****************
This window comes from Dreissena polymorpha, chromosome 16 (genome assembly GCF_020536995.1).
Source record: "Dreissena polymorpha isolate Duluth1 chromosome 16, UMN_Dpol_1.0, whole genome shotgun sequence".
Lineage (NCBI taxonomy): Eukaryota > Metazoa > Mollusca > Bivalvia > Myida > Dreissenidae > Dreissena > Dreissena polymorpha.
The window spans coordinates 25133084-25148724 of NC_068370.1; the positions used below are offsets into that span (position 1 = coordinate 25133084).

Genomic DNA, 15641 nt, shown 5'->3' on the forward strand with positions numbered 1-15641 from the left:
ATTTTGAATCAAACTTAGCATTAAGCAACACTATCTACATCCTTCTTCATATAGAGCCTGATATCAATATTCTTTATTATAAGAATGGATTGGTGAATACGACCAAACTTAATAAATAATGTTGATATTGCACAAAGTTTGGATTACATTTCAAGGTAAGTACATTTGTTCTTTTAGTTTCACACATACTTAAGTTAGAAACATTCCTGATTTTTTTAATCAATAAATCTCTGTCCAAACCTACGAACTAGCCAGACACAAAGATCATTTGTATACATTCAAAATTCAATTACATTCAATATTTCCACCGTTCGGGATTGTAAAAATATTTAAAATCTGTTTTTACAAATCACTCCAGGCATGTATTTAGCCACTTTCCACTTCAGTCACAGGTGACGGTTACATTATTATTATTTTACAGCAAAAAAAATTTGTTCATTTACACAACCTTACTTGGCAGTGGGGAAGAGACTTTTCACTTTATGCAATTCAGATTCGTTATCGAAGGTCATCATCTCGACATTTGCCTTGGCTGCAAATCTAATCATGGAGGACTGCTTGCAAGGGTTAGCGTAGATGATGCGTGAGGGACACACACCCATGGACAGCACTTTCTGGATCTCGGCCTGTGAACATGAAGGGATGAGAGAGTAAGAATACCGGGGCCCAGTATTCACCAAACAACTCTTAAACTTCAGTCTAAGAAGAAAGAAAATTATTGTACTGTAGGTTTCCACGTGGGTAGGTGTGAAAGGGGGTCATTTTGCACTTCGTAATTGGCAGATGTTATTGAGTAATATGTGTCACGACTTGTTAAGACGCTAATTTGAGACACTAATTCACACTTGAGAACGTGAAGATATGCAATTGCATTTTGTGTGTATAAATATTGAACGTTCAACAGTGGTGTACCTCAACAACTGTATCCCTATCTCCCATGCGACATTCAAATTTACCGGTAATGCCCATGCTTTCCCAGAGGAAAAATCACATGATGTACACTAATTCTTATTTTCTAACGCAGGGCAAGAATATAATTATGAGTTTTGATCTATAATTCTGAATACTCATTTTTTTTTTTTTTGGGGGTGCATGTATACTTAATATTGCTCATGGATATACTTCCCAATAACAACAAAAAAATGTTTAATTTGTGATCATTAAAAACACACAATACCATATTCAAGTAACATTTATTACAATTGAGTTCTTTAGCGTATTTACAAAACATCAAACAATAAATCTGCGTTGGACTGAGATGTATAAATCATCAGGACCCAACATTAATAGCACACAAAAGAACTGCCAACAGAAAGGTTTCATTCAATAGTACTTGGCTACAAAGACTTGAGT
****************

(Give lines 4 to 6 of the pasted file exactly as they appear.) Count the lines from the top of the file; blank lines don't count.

The window spans coordinates 25133084-25148724 of NC_068370.1; the positions used below are offsets into that span (position 1 = coordinate 25133084).

Genomic DNA, 15641 nt, shown 5'->3' on the forward strand with positions numbered 1-15641 from the left:
ATTTTGAATCAAACTTAGCATTAAGCAACACTATCTACATCCTTCTTCATATAGAGCCTGATATCAATATTCTTTATTATAAGAATGGATTGGTGAATACGACCAAACTTAATAAATAATGTTGATATTGCACAAAGTTTGGATTACATTTCAAGGTAAGTACATTTGTTCTTTTAGTTTCACACATACTTAAGTTAGAAACATTCCTGATTTTTTTAATCAATAAATCTCTGTCCAAACCTACGAACTAGCCAGACACAAAGATCATTTGTATACATTCAAAATTCAATTACATTCAATATTTCCACCGTTCGGGATTGTAAAAATATTTAAAATCTGTTTTTACAAATCACTCCAGGCATGTATTTAGCCACTTTCCACTTCAGTCACAGGTGACGGTTACATTATTATTATTTTACAGCAAAAAAAATTTGTTCATTTACACAACCTTACTTGGCAGTGGGGAAGAGACTTTTCACTTTATGCAATTCAGATTCGTTATCGAAGGTCATCATCTCGACATTTGCCTTGGCTGCAAATCTAATCATGGAGGACTGCTTGCAAGGGTTAGCGTAGATGATGCGTGAGGGACACACACCCATGGACAGCACTTTCTGGATCTCGGCCTGTGAACATGAAGGGATGAGAGAGTAAGAATACCGGGGCCCAGTATTCACCAAACAACTCTTAAACTTCAGTCTAAGAAGAAAGAAAATTATTGTACTGTAGGTTTCCACGTGGGTAGGTGTGAAAGGGGGTCATTTTGCACTTCGTAATTGGCAGATGTTATTGAGTAATATGTGTCACGACTTGTTAAGACGCTAATTTGAGACACTAATTCACACTTGAGAACGTGAAGATATGCAATTGCATTTTGTGTGTATAAATATTGAACGTTCAACAGTGGTGTACCTCAACAACTGTATCCCTATCTCCCATGCGACATTCAAATTTACCGGTAATGCCCATGCTTTCCCAGAGGAAAAATCACATGATGTACACTAATTCTTATTTTCTAACGCAGGGCAAGAATATAATTATGAGTTTTGATCTATAATTCTGAATACTCATTTTTTTTTTTTTTGGGGGTGCATGTATACTTAATATTGCTCATGGATATACTTCCCAATAACAACAAAAAAATGTTTAATTTGTGATCATTAAAAACACACAATACCATATTCAAGTAACATTTATTACAATTGAGTTCTTTAGCGTATTTACAAAACATCAAACAATAAATCTGCGTTGGACTGAGATGTATAAATCATCAGGACCCAACATTAATAGCACACAAAAGAACTGCCAACAGAAAGGTTTCATTCAATAGTACTTGGCTACAAAGACTTGAGT